Posted: July 23, 2003


The anthrax attacks on government offices in the fall of 2001 gave us a daunting glimpse of the potential threat bioterrorism presents to our nation.  Five people were killed as a result of those attacks and thousands required treatment.  Delawareans felt the effect when one of our own residents was exposed while working at the Bellmawr, New Jersey postal facility.  Nor will I forget the days when much of Congress, including my Washington office, was exiled from Capitol Hill due to anthrax attacks.  Post September 11th, the possibility of biological or other dangerous pathogens as a weapon of mass destruction became a reality and a serious threat to our society.  To better protect Americans from this new threat, President Bush proposed Project BioShield, a measure that passed the House last week with my full support.

At this time, our nation lacks effective measures to stop some potential biological terrorism agents.  This could mean the difference between a preventable threat and an unprecedented national tragedy.  Project BioShield addresses the need to develop, manufacture and stockpile effective drugs and vaccines for use in the event of a biological attack. 

Currently, pharmaceutical companies have little incentive to produce vaccines or devote resources to the production of bioterrorism countermeasures since there is no guarantee a market will exist at the end of the development process.  Project BioShield removes barriers to development and production by providing an absolute source of funding.  This assures private companies that if they create an effective countermeasure product; the federal government will purchase it.  Managers of the Strategic National Stockpile will have the ability to make long-term binding contracts with companies for the needed bioterror countermeasures.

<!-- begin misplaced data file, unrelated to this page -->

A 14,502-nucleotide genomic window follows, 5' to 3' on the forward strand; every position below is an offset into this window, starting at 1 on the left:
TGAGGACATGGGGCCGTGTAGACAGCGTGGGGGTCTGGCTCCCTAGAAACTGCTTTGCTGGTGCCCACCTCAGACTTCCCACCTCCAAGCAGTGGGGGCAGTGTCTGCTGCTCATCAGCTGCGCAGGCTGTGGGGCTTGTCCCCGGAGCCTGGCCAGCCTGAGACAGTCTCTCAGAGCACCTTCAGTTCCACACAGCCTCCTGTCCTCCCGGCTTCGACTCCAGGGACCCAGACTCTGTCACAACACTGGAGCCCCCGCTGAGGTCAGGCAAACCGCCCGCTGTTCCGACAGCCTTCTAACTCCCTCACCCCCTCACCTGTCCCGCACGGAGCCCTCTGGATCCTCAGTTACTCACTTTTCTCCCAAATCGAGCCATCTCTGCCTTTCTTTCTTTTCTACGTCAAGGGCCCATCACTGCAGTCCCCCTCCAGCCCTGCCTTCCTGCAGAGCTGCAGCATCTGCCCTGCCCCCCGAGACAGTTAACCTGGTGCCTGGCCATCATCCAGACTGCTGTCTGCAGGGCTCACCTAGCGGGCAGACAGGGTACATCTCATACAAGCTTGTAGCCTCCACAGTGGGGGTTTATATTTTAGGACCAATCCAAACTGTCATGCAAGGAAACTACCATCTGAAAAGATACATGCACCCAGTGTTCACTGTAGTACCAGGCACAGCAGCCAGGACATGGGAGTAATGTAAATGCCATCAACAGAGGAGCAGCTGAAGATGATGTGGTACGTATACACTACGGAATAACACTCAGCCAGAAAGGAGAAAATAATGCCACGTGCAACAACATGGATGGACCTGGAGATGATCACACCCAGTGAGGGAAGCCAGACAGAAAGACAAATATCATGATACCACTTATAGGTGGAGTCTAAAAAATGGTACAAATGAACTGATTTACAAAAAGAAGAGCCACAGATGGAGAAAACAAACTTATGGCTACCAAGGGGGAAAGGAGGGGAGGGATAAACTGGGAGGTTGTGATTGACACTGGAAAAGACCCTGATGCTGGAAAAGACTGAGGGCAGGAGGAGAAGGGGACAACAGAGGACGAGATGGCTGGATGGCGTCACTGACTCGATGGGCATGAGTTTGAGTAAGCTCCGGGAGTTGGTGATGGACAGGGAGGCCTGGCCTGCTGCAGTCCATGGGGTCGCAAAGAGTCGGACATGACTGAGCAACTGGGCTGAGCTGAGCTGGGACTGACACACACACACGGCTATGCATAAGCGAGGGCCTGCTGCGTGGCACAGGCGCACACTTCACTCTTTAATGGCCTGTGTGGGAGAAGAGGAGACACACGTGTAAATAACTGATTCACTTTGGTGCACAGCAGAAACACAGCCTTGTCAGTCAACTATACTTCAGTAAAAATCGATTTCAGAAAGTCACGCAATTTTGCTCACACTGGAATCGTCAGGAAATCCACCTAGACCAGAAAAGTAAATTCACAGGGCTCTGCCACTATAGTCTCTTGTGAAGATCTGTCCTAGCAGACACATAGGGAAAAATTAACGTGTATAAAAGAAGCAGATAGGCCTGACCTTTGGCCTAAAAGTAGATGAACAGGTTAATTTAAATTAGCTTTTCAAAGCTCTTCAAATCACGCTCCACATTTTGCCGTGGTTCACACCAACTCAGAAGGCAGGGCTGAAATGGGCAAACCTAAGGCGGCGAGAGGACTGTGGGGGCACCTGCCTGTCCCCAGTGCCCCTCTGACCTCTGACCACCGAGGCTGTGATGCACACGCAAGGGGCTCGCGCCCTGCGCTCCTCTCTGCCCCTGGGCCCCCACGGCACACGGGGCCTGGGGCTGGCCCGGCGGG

During times of national emergency, the American people may be placed at risk of exposure to biological, chemical or nuclear agents.  I have worked hard to secure our nation and protect Delawareans against agents that could cause havoc on our daily lives.  Terrorism is a real threat to our nation.  Since the terrorist attacks on September 11, 2001, Congress and the President have responded on a number of fronts.  These efforts include the creation of Delaware Electronic Reporting System (DERS) I along with Delaware's Division of Public Health (DPH) announced plans last year to develop the nation's first computerized communicable disease reporting system prepared for modern threats of emerging infectious disease and acts of bioterrorism. 

I have worked to secure $4 million in federal funds for hardware, system design and implementation of the new system.  This system is going to be extremely beneficial to the people of Delaware.  It will save time and it will save lives.  Timely and accurate reporting of disease outbreaks, such as flu or meningitis, will enable doctors, nurses, lab technicians and healthcare officials to determine how these diseases started or are spreading, and ensure appropriate treatment is prescribed.  

I also supported the President's Public Health Security and Bioterrorism Response Act, which strengthens the nation's bioterrorism preparedness against food borne pathogens in our food supply.  This will help protect the Port of Wilmington, the distribution hub for food products for one-third of the U.S. population.  Through that legislation we have been able to strengthen the nation's bioterrorism preparedness by stockpiling vaccines, medical supplies and protecting the safety and security of America's food supply. 

Project Bioshield and these other steps will help protect our public health and enhance our safety against biological agents.  We do need to prepare for a possible bioterror attack on our homeland.  Through better planning and new methods of prevention and response we can make all Americans more secure.